For the time being, the KWSQA is continuing to offer KWality Talks online for free via Zoom.
Register: Online at our KWality Talk Page, Zoom link will be included in registration confirmation email.
Time: The meeting starts between 11:55 am and 12:00 pm, a waiting room might be enabled if you arrive prior to this time. Meeting ends at approximately 1:00 pm.
Speaker: Kenzie Woodbridge
You have found a secret room in the castle! You gain 26 xp.
You enter a large interior space with stone walls and a high stone ceiling. Torches flicker in wall brackets. A large self-referential tapestry hanging on the north wall shows a guild workshop full of happy weavers busily weaving the very tapestry in which they are depicted. There are exits to the east, west, and south.
Linden, another player, is here. Gwyrian, another player, is here.
You say “Hi”
Gwyrian says “Hey! Do you want to explore this area together?”
Linden attacks you with a critical hit from their sword!
You are dead!
Other people: sometimes difficult to work with and often impossible to predict. In your technical or documentation project, how can you get the right people interested and involved? How can you keep those people happily engaged until the work is done? Is there anything you can do to prevent griefing… err, “interpersonal difficulties” from causing delays? And why do some people seem to thrive in an environment with poor documentation and how can you encourage them to participate in effectively documenting everything anyway?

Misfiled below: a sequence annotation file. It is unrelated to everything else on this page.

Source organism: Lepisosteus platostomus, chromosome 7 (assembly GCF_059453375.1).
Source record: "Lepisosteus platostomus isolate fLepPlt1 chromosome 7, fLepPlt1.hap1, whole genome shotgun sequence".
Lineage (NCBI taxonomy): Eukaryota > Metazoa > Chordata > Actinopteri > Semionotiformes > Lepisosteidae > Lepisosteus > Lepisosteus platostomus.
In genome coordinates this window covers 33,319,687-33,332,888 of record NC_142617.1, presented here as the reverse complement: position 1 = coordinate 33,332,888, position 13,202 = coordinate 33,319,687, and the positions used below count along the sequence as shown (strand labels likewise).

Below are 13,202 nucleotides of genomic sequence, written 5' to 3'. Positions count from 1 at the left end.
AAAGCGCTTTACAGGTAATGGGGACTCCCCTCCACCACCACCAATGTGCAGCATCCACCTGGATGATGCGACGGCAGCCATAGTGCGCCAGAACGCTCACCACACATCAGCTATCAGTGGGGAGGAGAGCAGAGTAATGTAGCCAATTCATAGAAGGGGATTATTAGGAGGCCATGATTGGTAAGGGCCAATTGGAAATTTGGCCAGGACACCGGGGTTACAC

In this talk, I’ll explore ways to accomplish these aims, using strategies drawn from “Player Type Theory”. For 20 years, this theory has been employed by game designers to encourage stable long-term play communities in online multiplayer games. These are strategies that I have used successfully in my workplace and they can work for you too.
Kenzie works at the British Columbia Institute of Technology, as a Senior Systems Analyst, Web Developer, Knowledge Strategist, and Community Manager. Kenzie has a passion for communication, continuous iterative improvement, and for systemic solutions to systemic problems. Kenzie has previously spoken at PSEWeb, BCNET, Write the Docs, the International Conference on Communication & Media Studies, the Association of Internet Research Conference, Bifrost Conference for Leaders in Tech, DevOpsDays events in various locations, Craft Conf, Accento, and STC InterChange, and completed a Master’s degree in Professional Communication by writing their thesis on prosocial community within Minecraft multiplayer servers.
Kenzie is awesome and you totally want to be their friend (offer of friendship void where local laws do not permit, not guaranteed in all circumstances, skill-testing questions required).